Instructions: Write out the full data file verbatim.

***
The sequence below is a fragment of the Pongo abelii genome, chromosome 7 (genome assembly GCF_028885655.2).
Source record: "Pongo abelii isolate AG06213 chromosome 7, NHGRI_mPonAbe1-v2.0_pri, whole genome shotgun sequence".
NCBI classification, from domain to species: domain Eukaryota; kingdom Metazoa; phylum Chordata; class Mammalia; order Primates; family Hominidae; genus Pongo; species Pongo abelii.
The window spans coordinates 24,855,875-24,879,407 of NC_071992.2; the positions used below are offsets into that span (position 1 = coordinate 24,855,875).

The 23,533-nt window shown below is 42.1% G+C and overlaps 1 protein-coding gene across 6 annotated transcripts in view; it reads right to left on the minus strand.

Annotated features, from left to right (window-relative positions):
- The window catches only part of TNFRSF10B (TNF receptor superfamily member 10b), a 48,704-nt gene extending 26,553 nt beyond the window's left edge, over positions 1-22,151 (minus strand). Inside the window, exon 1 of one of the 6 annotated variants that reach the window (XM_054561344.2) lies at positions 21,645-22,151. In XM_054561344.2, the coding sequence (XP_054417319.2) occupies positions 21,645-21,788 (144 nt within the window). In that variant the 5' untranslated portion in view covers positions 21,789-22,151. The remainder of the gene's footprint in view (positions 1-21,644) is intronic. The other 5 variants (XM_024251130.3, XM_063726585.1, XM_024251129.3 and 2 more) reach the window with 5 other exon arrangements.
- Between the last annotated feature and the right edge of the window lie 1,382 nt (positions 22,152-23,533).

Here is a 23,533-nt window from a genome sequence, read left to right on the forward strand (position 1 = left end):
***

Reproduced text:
The sequence below is a fragment of the Pongo abelii genome, chromosome 7 (genome assembly GCF_028885655.2).
Source record: "Pongo abelii isolate AG06213 chromosome 7, NHGRI_mPonAbe1-v2.0_pri, whole genome shotgun sequence".
NCBI classification, from domain to species: domain Eukaryota; kingdom Metazoa; phylum Chordata; class Mammalia; order Primates; family Hominidae; genus Pongo; species Pongo abelii.
The window spans coordinates 24,855,875-24,879,407 of NC_071992.2; the positions used below are offsets into that span (position 1 = coordinate 24,855,875).

The 23,533-nt window shown below is 42.1% G+C and overlaps 1 protein-coding gene across 6 annotated transcripts in view; it reads right to left on the minus strand.

Annotated features, from left to right (window-relative positions):
- The window catches only part of TNFRSF10B (TNF receptor superfamily member 10b), a 48,704-nt gene extending 26,553 nt beyond the window's left edge, over positions 1-22,151 (minus strand). Inside the window, exon 1 of one of the 6 annotated variants that reach the window (XM_054561344.2) lies at positions 21,645-22,151. In XM_054561344.2, the coding sequence (XP_054417319.2) occupies positions 21,645-21,788 (144 nt within the window). In that variant the 5' untranslated portion in view covers positions 21,789-22,151. The remainder of the gene's footprint in view (positions 1-21,644) is intronic. The other 5 variants (XM_024251130.3, XM_063726585.1, XM_024251129.3 and 2 more) reach the window with 5 other exon arrangements.
- Between the last annotated feature and the right edge of the window lie 1,382 nt (positions 22,152-23,533).

Here is a 23,533-nt window from a genome sequence, read left to right on the forward strand (position 1 = left end):